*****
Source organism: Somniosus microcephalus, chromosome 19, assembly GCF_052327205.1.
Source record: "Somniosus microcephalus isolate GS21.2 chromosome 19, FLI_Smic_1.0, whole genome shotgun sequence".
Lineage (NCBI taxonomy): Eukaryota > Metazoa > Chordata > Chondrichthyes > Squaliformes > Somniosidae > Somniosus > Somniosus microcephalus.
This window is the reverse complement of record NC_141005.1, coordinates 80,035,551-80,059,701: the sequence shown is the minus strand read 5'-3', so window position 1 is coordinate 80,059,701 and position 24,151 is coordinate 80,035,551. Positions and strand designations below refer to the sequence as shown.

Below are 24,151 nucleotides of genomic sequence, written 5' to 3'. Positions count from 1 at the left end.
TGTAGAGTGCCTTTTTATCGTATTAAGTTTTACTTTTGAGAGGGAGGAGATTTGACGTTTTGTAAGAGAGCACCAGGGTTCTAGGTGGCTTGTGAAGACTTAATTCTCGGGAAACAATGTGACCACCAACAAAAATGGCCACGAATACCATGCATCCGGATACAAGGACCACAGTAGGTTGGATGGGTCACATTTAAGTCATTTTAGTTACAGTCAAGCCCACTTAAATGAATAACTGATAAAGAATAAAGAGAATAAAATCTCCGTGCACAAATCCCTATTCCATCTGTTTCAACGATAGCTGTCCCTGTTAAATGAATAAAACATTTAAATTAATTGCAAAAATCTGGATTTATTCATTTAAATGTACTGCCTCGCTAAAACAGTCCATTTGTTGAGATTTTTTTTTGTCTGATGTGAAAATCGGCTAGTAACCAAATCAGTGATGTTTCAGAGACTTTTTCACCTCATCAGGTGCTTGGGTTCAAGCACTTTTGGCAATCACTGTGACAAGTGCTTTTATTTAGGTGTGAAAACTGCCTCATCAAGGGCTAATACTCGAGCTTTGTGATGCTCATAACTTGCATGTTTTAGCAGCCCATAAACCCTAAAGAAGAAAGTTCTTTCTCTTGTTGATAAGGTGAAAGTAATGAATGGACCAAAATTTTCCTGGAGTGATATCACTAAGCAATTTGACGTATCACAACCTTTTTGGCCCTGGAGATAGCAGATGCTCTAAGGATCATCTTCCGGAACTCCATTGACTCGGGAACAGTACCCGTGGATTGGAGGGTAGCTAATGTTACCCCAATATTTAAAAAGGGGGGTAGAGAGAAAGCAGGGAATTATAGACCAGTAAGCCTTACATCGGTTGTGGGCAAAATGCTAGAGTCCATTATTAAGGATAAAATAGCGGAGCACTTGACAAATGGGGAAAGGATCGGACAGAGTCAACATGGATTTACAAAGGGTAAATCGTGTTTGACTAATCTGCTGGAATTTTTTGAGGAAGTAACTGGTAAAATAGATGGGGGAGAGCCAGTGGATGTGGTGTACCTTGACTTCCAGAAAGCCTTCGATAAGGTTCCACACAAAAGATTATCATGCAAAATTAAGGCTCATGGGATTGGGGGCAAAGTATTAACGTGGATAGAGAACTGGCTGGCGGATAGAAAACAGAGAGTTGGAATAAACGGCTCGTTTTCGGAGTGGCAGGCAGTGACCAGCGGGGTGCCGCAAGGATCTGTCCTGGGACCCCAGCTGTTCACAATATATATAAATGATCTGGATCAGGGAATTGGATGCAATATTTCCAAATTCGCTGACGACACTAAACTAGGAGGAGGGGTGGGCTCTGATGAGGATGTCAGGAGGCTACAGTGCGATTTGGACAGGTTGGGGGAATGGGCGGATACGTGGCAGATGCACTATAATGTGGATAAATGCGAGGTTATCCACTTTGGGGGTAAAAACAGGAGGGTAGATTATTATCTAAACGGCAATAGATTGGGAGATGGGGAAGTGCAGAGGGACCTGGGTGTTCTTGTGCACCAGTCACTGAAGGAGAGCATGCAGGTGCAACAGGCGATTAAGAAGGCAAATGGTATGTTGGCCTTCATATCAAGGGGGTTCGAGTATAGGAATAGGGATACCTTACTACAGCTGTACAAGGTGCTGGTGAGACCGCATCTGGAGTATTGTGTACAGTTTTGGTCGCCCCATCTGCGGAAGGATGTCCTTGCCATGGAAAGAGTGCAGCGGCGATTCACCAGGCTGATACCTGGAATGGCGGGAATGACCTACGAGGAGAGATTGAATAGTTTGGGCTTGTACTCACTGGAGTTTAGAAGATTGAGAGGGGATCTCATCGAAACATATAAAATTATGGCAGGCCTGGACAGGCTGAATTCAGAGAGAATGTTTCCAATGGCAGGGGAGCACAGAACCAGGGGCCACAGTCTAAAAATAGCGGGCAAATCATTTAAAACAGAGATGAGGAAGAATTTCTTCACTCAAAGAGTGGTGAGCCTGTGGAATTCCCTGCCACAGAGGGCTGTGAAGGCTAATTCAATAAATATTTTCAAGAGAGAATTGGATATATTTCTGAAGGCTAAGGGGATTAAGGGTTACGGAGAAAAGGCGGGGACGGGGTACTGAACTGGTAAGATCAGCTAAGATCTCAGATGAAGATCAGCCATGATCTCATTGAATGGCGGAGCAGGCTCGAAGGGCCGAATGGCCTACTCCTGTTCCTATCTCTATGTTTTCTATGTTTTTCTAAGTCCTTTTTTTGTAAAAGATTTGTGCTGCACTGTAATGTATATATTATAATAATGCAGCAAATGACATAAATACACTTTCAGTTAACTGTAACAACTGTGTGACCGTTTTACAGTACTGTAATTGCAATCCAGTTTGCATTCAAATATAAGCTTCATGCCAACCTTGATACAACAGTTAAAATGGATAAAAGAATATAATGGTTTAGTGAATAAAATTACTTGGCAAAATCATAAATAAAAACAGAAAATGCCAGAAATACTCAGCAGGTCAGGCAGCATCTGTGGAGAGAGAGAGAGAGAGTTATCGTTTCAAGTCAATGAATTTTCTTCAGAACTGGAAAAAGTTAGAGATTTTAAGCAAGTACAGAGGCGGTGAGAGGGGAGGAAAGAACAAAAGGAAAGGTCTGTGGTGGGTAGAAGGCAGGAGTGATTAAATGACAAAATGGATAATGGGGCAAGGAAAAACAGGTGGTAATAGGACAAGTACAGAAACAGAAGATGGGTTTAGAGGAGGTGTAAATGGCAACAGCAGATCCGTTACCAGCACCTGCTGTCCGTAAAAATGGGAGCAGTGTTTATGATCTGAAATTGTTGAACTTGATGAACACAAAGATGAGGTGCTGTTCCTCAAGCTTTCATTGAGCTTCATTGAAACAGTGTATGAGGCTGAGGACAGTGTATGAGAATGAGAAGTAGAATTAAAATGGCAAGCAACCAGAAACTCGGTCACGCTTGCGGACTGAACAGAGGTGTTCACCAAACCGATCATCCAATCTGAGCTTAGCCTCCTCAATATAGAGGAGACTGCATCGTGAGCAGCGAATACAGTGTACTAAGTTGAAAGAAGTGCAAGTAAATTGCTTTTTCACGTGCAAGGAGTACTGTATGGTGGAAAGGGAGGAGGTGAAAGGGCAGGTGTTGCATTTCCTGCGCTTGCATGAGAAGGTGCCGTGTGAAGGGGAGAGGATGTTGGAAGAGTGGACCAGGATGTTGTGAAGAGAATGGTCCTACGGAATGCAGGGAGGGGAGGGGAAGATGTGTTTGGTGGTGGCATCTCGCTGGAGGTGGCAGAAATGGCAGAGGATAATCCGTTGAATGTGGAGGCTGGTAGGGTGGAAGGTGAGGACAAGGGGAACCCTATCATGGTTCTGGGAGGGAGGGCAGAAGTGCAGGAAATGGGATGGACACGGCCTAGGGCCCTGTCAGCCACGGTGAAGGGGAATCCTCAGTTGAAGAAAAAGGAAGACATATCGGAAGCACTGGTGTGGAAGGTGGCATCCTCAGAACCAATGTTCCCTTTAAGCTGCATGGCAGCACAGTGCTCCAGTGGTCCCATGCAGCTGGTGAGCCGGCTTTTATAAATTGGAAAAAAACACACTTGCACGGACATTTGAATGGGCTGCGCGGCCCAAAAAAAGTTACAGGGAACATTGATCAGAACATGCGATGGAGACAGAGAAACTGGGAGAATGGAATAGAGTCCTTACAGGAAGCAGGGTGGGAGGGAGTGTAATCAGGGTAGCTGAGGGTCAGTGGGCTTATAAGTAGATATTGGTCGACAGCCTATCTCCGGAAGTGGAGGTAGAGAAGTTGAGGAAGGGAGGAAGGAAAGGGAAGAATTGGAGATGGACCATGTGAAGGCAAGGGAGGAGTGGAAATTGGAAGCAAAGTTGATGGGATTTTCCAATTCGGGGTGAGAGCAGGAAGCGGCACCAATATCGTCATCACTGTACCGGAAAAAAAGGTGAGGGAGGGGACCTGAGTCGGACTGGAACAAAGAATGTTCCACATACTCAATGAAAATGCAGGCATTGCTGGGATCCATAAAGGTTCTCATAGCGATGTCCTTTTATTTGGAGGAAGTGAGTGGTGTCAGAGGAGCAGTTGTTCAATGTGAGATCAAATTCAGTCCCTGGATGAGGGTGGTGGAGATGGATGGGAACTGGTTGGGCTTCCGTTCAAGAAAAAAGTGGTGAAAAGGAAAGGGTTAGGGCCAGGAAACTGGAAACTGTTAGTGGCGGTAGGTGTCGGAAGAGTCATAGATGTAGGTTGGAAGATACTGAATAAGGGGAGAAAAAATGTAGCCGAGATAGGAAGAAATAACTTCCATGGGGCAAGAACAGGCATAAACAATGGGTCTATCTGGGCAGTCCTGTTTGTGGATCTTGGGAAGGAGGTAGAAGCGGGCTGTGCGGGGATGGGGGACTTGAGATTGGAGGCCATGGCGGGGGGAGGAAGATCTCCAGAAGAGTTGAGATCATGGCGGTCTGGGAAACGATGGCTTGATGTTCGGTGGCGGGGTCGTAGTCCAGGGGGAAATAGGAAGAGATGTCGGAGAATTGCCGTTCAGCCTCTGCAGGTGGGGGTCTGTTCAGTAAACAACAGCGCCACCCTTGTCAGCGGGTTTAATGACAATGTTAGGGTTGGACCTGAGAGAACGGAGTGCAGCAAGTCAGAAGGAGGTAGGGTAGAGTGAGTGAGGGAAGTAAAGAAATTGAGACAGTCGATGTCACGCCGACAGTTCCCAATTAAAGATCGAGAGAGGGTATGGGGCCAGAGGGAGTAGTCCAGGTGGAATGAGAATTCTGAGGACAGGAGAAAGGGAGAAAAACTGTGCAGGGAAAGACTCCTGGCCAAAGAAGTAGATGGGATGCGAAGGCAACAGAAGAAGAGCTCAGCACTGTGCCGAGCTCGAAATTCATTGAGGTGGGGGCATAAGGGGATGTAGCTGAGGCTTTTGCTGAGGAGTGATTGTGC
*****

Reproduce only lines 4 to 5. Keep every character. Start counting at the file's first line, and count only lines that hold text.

This window is the reverse complement of record NC_141005.1, coordinates 80,035,551-80,059,701: the sequence shown is the minus strand read 5'-3', so window position 1 is coordinate 80,059,701 and position 24,151 is coordinate 80,035,551. Positions and strand designations below refer to the sequence as shown.

Below are 24,151 nucleotides of genomic sequence, written 5' to 3'. Positions count from 1 at the left end.